Time had no place there, and I lost all concept of it. I could feel the dampness settling onto my skin, and I was starting to tremble at the chill. Just a little further, I told myself. Keep going. It was at this moment that I made a grand error. I let my mind wander for a moment to ponder my miserable state, and I wasn’t paying attention. It was then that I slipped and fell into a crevice and became quite stuck. The lantern on my helmet busted in the fall, and the light was gone. The precious light extinguished forever. Terror wrapped around me like a funeral shroud. I didn’t bring a spare. “Dear God,” I said to myself. “Why didn’t I bring a spare?” Worse still my boot was lodged, and I could not move it. The cave was going to claim another victim. I cried out until my voice was hoarse. There was no point. The cave had been roped off after my brother’s disappearance as it was deemed unsafe. No one was coming to help me.
Hours passed and I found all my energy depleted and my hope all but gone. I accepted my fate began to ponder it. Was this punishment for the awful condition of my spirit? Deep down, I am a wretched soul that has nursed the most horrible of thoughts. You see. I always hated my brother. Yes, I know that it’s wrong to speak ill of the dead, but I hated him. I hated his adventurous nature and all of his good looks. His very existence made me feel small from the time that we were boys. He teased me all the days of our childhood.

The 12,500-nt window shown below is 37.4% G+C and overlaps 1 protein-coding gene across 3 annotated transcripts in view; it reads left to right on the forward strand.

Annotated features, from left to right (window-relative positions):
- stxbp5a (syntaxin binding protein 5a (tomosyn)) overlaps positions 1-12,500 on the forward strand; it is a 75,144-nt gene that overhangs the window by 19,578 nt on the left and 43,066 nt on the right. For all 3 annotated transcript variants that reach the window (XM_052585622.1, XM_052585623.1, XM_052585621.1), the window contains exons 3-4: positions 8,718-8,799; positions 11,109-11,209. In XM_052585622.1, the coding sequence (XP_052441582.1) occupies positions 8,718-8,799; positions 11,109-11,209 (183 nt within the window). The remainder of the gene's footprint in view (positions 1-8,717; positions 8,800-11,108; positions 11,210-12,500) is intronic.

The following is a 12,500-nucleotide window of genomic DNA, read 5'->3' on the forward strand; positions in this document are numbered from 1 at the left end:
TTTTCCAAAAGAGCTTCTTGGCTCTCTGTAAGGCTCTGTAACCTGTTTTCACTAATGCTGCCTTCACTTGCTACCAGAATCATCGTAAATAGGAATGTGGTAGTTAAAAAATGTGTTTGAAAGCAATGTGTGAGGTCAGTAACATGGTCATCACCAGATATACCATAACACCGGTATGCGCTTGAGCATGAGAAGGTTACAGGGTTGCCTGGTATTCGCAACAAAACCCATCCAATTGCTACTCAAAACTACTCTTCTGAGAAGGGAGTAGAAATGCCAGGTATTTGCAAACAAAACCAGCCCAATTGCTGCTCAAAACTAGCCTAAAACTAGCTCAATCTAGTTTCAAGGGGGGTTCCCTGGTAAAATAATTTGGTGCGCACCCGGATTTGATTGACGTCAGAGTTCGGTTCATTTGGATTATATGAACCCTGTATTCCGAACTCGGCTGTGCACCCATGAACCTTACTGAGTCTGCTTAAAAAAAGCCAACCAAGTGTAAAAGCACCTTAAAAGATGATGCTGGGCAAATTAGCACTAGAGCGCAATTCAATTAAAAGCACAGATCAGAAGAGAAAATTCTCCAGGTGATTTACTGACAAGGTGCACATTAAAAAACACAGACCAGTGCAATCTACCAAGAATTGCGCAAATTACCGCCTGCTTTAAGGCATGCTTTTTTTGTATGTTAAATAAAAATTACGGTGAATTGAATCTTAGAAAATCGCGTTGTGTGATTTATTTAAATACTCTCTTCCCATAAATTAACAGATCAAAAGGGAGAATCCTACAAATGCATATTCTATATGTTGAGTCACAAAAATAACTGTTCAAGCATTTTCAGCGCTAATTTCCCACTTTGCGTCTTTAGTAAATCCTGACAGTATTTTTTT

“Come along Odd Albert,” he’d say to me at school, and all the other children would laugh as I ran along behind.
“Eat your dinner Oddball,” I’d hear as we sat at the table or “Good night weirdo.”
One night I had a bad dream and crept down the stairs to the study where my father always sat smoking his pipe, and my mother would tend to her sewing. I wanted comfort, as children do, but before I reached the doorway, I heard their voices rise in dispute.
“Albert is never going to amount to anything,” my father said, puffing his old pipe with fury.
“Albert will be fine,” my mother defended. “He just needs encouragement.”